Water damage because of condensation in watches with radium will change the luminous colour greenish. Precision movement, chronometer tested, waterproof and shielded against dust and a unique waterproof winding crown were the unique selling points during 1930s until 1950s, making models like the Daydate and Datejust extremely popular.

From the 1950s onwards, Rolex had to come up with something new to raise turnover, instead of just focussing on technical improvements for the Daydate and Datejust. Rolex started creating watches for different purposes and audiences, marking the birth of the tool – sports watch concept. For the vast majority of Rolex collectors, this era is by far the most interesting with the introduction of the Turn-O-Graph, Explorer, Submariner and later on the legendary Big Crown.


Besides the paste to make the luminous stick, Rolex added the phosphorescent paint on a white coloured surrounds. This was a meticulous job and so well done that you will never see paint outside the surrounds of the markers, if done by Rolex. A dial with the luminous larger than the surrounds it has been added to, is most likely a job done during service to replace the luminous. The Geiger counter cannot always provide 100% proof if a luminous has been replaced, because clever specialists use old radium to redo the luminous. Therefore, always take a very close look at how the luminous was added to the dial.


Above you see the lume has lost it’s volume. The top layer has been scratched off most probably because it was having some dark stains. Then the glossy dial surface was cleaned making the surface matt. This is also a damaged dial. Obviously the steel hands don’t match either. Below perfect tropical is original in every detail. The luminous, the lacquer, the gilt. It’s become unique in it’s sort, one of a kind!


Next is an all honest not so perfect early sports Rolex directly from it’s first owner. This Ref 6538 is also like the double red GMT above from 1956. You see the aggressive radium stains left eating the previous glossy lacquer eating away. This has almost become a feature for pre 1958 high radium dials. A perfect dial prior this period is almost not possible once it has been fitted in aRolex. Maybe a loose dial from a drawer could still be perfect but once you would wear it, the radium dust from the luminous would loosen up and eat the lacquer. Nevertheless the lume dots are in tact and it’s still has it’s original patina and nobody tried to restore it…


To understand the Tropical better you need to know that “Gilt is gold”. Any dial with gold lettering can be called a gilt dial. At least, that is the simple answer. As with most details when it comes to Rolex, there is some debate on what makes a dial true gilt. A gilt dial contains a galvanically applied layer which truly refines the dial. There is much behind the scenes chemistry going on, but what it comes down to is that a black layer is coated to the dial using a galvanic process. This coating, covers everything, except the golden lettering which is printed in reverse under the coating to make it really stand out. A transparent varnish on top of the galvanic layer protects the dial against corrosion and aging and gives the dial the typical glossy finish. Any silver additions like underline or depth meters are printed on top of the varnish.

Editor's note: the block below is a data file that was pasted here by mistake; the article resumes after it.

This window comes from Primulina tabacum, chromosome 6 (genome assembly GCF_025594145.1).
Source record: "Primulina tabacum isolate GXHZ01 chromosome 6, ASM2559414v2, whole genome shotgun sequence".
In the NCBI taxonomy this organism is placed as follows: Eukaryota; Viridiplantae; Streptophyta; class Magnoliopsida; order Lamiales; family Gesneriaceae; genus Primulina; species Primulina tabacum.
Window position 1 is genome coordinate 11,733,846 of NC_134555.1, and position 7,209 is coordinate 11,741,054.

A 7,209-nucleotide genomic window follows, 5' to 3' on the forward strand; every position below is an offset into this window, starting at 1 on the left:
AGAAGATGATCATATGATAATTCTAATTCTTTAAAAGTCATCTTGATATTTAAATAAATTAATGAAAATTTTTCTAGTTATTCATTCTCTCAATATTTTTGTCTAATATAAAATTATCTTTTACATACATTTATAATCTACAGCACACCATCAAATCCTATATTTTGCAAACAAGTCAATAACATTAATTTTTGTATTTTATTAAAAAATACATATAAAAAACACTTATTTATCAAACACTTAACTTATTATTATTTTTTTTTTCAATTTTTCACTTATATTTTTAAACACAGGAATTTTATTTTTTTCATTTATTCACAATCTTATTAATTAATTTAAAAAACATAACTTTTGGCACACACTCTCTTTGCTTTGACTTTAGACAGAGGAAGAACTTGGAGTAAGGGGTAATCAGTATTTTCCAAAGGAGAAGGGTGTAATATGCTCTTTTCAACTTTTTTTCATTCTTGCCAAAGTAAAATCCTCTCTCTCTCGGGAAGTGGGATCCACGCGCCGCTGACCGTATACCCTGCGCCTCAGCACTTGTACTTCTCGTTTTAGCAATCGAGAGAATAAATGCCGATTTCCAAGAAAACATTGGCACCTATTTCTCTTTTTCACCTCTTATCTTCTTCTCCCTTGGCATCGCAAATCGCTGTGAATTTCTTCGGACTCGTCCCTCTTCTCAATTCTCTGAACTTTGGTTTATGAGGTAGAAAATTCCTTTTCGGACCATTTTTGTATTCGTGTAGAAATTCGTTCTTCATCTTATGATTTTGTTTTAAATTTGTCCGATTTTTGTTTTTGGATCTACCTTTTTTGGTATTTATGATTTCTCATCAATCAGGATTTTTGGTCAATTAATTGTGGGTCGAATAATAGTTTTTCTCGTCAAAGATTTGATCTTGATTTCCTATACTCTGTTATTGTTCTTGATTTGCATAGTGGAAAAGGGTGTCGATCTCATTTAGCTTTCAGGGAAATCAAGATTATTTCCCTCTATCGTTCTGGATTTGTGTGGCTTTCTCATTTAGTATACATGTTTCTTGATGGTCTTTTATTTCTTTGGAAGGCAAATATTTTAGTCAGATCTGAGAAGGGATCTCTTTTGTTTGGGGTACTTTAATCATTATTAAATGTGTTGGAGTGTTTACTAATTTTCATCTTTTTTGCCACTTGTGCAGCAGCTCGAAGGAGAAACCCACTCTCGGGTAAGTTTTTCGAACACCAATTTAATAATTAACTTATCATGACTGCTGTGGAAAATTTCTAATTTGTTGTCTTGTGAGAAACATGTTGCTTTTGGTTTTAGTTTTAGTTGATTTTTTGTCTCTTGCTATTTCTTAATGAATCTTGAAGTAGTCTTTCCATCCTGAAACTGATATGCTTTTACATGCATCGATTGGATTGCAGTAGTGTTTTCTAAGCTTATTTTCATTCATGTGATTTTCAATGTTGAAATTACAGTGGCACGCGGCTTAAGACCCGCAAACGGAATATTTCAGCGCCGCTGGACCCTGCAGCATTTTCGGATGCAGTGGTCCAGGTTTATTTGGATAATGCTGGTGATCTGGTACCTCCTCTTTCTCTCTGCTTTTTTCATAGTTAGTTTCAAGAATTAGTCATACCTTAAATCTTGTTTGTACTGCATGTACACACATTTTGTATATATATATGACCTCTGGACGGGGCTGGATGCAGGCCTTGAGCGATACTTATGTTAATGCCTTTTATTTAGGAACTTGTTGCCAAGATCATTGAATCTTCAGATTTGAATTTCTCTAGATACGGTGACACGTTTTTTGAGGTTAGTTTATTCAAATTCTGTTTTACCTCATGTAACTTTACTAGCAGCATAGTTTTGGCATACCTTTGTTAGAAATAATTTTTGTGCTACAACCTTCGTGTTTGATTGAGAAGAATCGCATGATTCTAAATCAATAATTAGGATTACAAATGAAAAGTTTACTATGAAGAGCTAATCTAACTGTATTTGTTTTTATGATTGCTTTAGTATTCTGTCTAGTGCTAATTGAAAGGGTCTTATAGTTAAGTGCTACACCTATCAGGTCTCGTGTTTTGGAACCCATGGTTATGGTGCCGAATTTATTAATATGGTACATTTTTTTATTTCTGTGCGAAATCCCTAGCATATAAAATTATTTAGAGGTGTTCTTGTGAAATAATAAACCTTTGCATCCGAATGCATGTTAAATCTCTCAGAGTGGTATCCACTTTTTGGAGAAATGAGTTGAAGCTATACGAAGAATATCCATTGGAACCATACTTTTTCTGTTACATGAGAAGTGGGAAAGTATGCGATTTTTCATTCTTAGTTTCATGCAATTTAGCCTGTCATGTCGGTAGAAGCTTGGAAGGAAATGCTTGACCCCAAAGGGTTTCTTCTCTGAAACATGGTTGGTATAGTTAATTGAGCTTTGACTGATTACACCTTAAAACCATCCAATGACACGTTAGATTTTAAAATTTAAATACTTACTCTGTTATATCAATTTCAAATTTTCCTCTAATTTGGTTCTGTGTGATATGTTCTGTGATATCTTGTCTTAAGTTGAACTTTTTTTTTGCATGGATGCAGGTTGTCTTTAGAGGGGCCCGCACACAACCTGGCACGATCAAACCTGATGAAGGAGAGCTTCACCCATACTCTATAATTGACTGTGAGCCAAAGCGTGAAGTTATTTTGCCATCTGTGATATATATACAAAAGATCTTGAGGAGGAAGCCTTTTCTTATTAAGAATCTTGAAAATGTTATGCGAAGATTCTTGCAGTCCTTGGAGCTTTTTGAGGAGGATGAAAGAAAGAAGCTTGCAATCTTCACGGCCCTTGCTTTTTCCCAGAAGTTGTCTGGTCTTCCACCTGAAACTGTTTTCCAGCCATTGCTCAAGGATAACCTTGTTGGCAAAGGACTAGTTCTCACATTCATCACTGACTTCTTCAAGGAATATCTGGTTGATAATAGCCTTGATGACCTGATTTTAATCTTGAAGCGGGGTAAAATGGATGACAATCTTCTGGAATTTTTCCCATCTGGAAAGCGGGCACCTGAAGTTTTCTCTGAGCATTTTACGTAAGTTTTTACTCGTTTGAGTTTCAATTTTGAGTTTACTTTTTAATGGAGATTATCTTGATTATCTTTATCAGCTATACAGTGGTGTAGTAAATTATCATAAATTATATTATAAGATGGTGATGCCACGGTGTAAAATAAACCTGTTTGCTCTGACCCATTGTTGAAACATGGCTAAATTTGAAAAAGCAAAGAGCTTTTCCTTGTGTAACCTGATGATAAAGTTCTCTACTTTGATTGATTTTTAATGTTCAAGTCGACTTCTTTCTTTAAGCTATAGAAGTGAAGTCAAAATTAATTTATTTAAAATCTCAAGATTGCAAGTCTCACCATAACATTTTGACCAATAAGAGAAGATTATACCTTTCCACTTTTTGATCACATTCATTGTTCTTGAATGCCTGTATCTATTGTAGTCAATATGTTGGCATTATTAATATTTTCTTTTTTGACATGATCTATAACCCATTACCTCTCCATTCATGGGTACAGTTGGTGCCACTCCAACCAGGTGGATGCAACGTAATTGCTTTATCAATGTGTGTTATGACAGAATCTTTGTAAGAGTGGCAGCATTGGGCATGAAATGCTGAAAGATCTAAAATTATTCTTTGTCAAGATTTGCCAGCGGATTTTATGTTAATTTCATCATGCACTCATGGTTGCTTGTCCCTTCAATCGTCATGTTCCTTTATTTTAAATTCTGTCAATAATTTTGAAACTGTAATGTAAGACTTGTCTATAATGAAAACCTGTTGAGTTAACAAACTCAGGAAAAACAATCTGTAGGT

Glossy black above in detail with perfect lacquer and below a tropical gilt dial with little hair lines around the radium luminous…


This rather complex and time consuming process of creating a dial makes a glossy black dial with gilt lettering the only true gilt dial. Therefore, a matte dial with gilt is just that, a matte dial with gilt. Galvanic dials show you a certain depth in the print, something these new fake dials don’t have. Besides that, everybody who has handled a gilt dial knows that the glossy lacquered surface is having some small spiders, which this dial is missing as well. Once these become brown because they have been worn in area’s with heavy UV light and then got stored for long time, it’s the perfect “Tropical”.


Another stunning tropical is this caramel Daytona…


From another angle, you clearly see that the lacquer is fully intact and that the condition inside the Oyster has always been perfect.


Above 4 liner ref 6538 and below 3-6-9 explorer dialed Ref 5510 are 1958 Big Crown Submariner…


A tropical “honeycomb” anti magnetic dial of the flat bezel U.S. market Ref 6541 Milgauss…


A transitional Tropical with “underline” dial…


Then a little later end 60-ies we see the tropical effect on early Sea Dweller MK2’s…


All the rest should be called shitage, cracked, faded, damaged. In a condition in which you can’t be sure it will still be the same in a couple of years. As being said, these could become dust and yes everybody is free to enjoy them but please don’t call it a tropical!

If you’re looking to buy a Tropical vintage Rolex please check the trusted offers by our RPM dealers by following this link…